Seven European city hubs are involved in REACHOUT, a European Commission-funded research and innovation project: Amsterdam, Milan, Athens, Cork, Gdynia, Lillestrøm, Logroño. These cities all have their own climate challenges, varying from extreme heat waves to floods, but also different social, economic and policy contexts.

Climate services, tools and approaches based on historic and future climate information help cities take evidence-based decisions that reduce risk and build resilience. “We’ve noticed that climate services are rarely used”, says Leon Kapetas. “They can be too complicated, not customised enough, and don’t always answer the questions that cities ask. In many cases, city personnel hasn’t been trained to work with them.”

“Countries can improve their system more thoroughly
and systematically.”

Leon Kapetas - Hydrologist Resilient Cities Network

Leon Kapetas 

Hydrologist Resilient Cities Network

Leon Kapetas is a hydrologist by training and leads programmes on climate resilience for the Resilient Cities Network, based in Rotterdam. His work focuses on nature-based solutions as a vehicle for climate adaptation, raising natural capital while also meeting socioeconomic community objectives. He has gained experience in research and consulting environments across high and low-income countries. He has worked as climate adaptation expert for the European Commission and consultant for the World Bank in Africa, and also conducted research on the integration of blue, green and grey infrastructure at the University of Cambridge. He has been involved in numerous capacity-building programmes on climate resilience.

Learning programme

The Resilient City Network, which has 97 member cities and offices in four continents, coordinates the interaction between the city hubs and technology partners. “We support cities to articulate their needs better so technology partners can adapt their tools. We’ve also developed a learning programme for cities.” Cities learn the fundamentals of climate services and the tool versions are adapted and used to create best practices.”

The REACHOUT project only started a year ago. It has already become clear that climate services should not be used as stand-alone static tools. “Tools need to be contextualised and combined with other actions and tools, such as demographic and socioeconomic information”, Kapetas says.

Toolkit delivery through cross-hub development teams 

Online climate story 

One example from REACHOUT is Athens municipality, which developed an online climate story that follows the life of an ordinary family suddenly faced with a heat wave. “It’s an awareness tool that makes use of maps, data, images and graphics to activate both the government and citizens to become part of the solution”, Kapetas explains. It shows what cities can do to address urban heat, like developing more parks, and what people can do, such as planning their day around the heat event.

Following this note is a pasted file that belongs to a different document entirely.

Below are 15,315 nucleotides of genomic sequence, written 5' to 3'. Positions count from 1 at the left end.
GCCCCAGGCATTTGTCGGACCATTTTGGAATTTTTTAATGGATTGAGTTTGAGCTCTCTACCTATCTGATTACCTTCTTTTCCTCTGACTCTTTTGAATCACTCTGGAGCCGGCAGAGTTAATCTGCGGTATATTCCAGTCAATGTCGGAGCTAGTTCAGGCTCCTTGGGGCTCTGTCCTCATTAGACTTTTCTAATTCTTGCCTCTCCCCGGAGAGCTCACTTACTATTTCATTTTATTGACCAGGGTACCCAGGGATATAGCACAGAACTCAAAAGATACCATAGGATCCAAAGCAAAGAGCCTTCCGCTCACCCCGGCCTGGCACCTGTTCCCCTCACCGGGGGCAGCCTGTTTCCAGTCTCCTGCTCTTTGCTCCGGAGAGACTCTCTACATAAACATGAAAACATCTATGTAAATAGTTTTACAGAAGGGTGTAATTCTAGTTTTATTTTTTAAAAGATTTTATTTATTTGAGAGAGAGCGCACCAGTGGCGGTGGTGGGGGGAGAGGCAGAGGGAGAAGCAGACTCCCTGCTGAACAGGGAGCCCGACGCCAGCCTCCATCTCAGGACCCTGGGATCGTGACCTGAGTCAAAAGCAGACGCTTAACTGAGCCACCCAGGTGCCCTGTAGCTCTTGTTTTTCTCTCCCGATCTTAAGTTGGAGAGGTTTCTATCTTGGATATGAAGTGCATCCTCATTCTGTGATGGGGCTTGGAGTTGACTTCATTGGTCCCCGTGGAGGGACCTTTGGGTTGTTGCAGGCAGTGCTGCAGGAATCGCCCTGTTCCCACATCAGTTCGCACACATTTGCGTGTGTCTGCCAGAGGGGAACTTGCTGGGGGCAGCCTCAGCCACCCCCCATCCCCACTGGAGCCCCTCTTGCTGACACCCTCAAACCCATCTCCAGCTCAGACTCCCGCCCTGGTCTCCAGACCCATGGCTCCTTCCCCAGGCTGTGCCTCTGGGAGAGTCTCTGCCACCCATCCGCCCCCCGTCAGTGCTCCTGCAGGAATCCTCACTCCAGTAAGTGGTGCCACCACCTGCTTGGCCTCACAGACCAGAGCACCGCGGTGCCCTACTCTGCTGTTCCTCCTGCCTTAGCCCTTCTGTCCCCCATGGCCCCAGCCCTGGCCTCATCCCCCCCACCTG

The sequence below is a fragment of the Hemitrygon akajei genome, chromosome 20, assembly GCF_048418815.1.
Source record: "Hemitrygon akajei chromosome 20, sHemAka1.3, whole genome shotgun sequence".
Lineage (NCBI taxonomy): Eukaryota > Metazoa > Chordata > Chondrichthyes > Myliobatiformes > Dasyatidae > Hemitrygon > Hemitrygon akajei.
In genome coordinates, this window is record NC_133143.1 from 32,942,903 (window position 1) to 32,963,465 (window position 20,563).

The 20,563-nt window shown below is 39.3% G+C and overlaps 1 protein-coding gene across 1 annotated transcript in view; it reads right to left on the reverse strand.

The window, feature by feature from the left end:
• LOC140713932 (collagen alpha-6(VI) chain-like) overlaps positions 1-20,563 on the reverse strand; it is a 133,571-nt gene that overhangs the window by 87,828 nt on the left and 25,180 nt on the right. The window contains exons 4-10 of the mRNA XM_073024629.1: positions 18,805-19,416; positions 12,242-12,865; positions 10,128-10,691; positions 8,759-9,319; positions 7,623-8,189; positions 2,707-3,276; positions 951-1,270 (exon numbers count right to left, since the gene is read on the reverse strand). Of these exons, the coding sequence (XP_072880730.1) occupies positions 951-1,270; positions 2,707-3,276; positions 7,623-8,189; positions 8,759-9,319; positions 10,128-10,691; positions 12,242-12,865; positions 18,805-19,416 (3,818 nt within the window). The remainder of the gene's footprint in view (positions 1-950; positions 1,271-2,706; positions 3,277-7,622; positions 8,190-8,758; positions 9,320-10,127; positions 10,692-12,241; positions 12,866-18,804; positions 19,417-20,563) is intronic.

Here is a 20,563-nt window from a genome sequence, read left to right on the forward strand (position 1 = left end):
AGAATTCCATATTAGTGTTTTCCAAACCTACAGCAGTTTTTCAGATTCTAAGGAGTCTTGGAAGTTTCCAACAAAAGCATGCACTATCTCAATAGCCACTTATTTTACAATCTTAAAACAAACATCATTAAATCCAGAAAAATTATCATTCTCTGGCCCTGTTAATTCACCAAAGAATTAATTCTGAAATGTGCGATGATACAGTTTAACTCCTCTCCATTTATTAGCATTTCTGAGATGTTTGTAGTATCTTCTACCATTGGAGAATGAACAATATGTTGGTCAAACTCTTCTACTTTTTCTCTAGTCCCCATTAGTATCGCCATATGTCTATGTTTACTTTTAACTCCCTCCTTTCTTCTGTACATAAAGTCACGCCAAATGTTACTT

Another example is the city of Cork, which faces risks of flooding from three different sources: rainfall, the river and the sea. Kapetas: “Recently the city has started to explore alternative climate adaptation solutions using the Community Flood Resilience Support System (aka FloodAdapt), a Deltares tool. Not only does it present the pros and cons of every solution to stakeholders, but it also makes them part of the discussion so they can make more informed decisions.”

High-quality tools 

Deltares is experienced in running such projects, Kapetas says. “They make the strategic decisions that steer the project in the right direction, they consult partners on project implementation, and they give them the freedom to use their creativity. They also offer exceptionally high-quality tools to the community of climate adaptation experts.”  

The project will run for 3.5 years. “I hope the climate services will be tailored enough for cities to use them to advance their important agendas on climate adaptation, climate neutrality, protection of biodiversity, and not to forget, social cohesion and equity”, Kapetas concludes. 

Micheál Lyons, Senior Executive Engineer, Cork City Council, Cork City, Ireland:

“I do believe that the recent visit and workshops of Deltares in developing adaptation pathways and a community flood resilience support system with us, has ‘sold’ the project to many of the critical staff in Cork City Council and across the wider strands of the community.”

Morrison's Quay, Cork City, Ireland (Courtesy of Cork City Council)